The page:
22 May How to keep healthy during Ramadan 2018
The Holy Month of Ramadan is an important part of the Islamic year and can actually be good for your health, if done correctly. The main thing is to try to maintain a balanced diet and keep as active as you feel comfortable with. Of course there are certain conditions which could make it unsafe. So if you have any medical conditions, take regular medications or are pregnant or breastfeeding, it is advisable to see your doctor to discuss whether fasting would be suitable for you in Ramadan 2018.
Even if you are not fasting this Ramadan, why not use it as an opportunity improve your health and wellbeing?
We’ve got some top tips to keep you on track over this month of fasting with the help from our friends at NHS UK. For more info you can read their full article here: https://www.nhs.uk/live-well/healthy-body/fasting-and-your-health/
As it is likely that there will be lots of big family dinners and gatherings throughout the Holy Month, it is important to you opt for a balanced diet with the right proportion of carbs, fat and protein. Try and eat as you usually would and limit the amount of sugary foods. Instead include healthier sources of carbohydrate in your diet, such as whole grains, potatoes, vegetables, fruits, legumes, and lower fat dairy products. Make sure to keep your fiber intake high as well which will keep your bowels healthy and add bulk to your meal, helping you to feel fuller for longer.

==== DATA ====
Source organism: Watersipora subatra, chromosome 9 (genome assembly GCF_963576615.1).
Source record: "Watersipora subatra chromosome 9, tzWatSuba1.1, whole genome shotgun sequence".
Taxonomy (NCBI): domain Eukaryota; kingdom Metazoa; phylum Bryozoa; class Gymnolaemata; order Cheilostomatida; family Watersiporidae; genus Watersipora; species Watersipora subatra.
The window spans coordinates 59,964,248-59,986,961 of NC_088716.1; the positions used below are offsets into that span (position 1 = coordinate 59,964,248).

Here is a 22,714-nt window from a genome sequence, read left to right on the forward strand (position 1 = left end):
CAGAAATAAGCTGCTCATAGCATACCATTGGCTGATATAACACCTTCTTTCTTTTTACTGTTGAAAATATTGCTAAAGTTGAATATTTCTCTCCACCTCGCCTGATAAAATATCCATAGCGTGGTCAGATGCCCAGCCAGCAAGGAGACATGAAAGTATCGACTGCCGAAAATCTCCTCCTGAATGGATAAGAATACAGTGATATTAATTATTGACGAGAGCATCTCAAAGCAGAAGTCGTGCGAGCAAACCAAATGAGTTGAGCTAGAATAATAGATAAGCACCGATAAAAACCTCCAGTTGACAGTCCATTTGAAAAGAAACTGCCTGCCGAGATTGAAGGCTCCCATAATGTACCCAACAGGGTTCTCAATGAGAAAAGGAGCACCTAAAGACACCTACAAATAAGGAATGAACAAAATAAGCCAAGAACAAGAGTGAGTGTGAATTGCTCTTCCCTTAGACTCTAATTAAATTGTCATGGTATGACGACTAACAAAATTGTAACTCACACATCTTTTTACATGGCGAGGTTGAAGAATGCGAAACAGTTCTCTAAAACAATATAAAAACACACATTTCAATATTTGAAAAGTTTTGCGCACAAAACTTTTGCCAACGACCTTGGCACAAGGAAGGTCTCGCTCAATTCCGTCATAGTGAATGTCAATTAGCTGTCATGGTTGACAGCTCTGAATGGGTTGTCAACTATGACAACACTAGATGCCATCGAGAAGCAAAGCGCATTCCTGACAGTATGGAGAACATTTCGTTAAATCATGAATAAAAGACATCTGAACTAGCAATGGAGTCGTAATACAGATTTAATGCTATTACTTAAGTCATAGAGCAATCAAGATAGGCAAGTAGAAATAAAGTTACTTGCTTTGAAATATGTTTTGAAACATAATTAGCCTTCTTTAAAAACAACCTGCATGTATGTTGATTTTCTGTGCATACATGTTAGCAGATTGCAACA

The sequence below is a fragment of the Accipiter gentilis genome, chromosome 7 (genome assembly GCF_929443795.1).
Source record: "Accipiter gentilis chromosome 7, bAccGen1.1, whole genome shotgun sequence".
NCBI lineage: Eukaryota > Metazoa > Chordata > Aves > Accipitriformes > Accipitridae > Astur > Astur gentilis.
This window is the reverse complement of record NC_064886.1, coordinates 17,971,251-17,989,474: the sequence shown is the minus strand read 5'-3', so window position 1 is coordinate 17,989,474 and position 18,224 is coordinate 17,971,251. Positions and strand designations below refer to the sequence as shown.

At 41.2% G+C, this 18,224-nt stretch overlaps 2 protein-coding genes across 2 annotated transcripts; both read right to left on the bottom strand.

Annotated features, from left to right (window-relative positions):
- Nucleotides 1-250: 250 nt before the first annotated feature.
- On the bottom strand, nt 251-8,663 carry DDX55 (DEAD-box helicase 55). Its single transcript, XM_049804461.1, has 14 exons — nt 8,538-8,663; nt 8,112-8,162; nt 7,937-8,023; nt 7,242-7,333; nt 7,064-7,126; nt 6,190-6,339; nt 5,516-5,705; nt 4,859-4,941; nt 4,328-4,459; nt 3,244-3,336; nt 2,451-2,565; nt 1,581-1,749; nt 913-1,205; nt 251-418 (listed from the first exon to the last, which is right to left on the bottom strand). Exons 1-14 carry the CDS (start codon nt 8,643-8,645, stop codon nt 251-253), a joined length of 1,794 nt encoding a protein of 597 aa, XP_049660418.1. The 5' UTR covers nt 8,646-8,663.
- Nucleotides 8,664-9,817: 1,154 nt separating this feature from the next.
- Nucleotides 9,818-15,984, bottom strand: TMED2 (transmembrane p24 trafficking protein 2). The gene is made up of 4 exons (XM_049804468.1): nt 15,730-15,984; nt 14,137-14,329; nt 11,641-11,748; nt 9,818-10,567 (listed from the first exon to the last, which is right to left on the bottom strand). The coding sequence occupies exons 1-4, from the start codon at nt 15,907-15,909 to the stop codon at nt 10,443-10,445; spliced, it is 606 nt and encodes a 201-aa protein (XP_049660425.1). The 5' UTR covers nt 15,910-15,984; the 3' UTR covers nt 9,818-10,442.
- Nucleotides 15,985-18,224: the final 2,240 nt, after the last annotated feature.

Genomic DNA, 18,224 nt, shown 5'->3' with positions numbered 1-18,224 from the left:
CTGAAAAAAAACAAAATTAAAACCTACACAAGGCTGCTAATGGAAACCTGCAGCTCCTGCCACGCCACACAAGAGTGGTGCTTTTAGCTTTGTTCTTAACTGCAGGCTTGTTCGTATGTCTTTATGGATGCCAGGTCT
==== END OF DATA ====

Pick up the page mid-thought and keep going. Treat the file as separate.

It’s customary for Muslims to break the fast (Iftar) with some dates, in accordance with the Prophetic traditions. Dates will provide a burst of energy. Fruit juices will also have a similar revitalising effect. Start by drinking plenty of water, which helps rehydration and reduces the chances of overindulgence. Avoid the rich, special dishes that traditionally celebrate the fast.
Suhoor, the pre-dawn meal, should be a wholesome, moderate meal that’s filling and provides enough energy for many hours. Slow digesting food like oats provide a constant release of energy and it’s important to have some fluids with vitamins, such as fruit juice or even try isotonic drinks to replace any lost salts.
Maybe you are missing your regular cups of coffee and tea during the day, but it’s also worth avoiding caffeine-based drinks including carbonated soft drinks during iftar and suhoor also. Caffeine is a diuretic and stimulates faster water loss through urination.
If you are feeling dizzy, faint, weak, confused or tired, even after you have had a good rest. Break your fast immediately and drink water containing salt and sugar, or an oral rehydration solution to replenish salt, minerals, glucose, and fluids.
Dehydration can become so bad during the fast that you have to break it. This can happen especially in the hotter months. If you produce very little or no urine, feel disoriented and confused or faint then you must break your fast and have a drink of water. This can be made up at a later date when you are feeling healthy.
Ramadan is a great time to quit smoking and an opportunity to change other unhealthy habits. Ask your doctor for help to stop smoking.
So overall, remember that Islam does not require you to make yourself ill during fasting. Take good care of yourself and make good choices with your nutrition and exercise.
Ramadan Kareem from the Health at Hand team.
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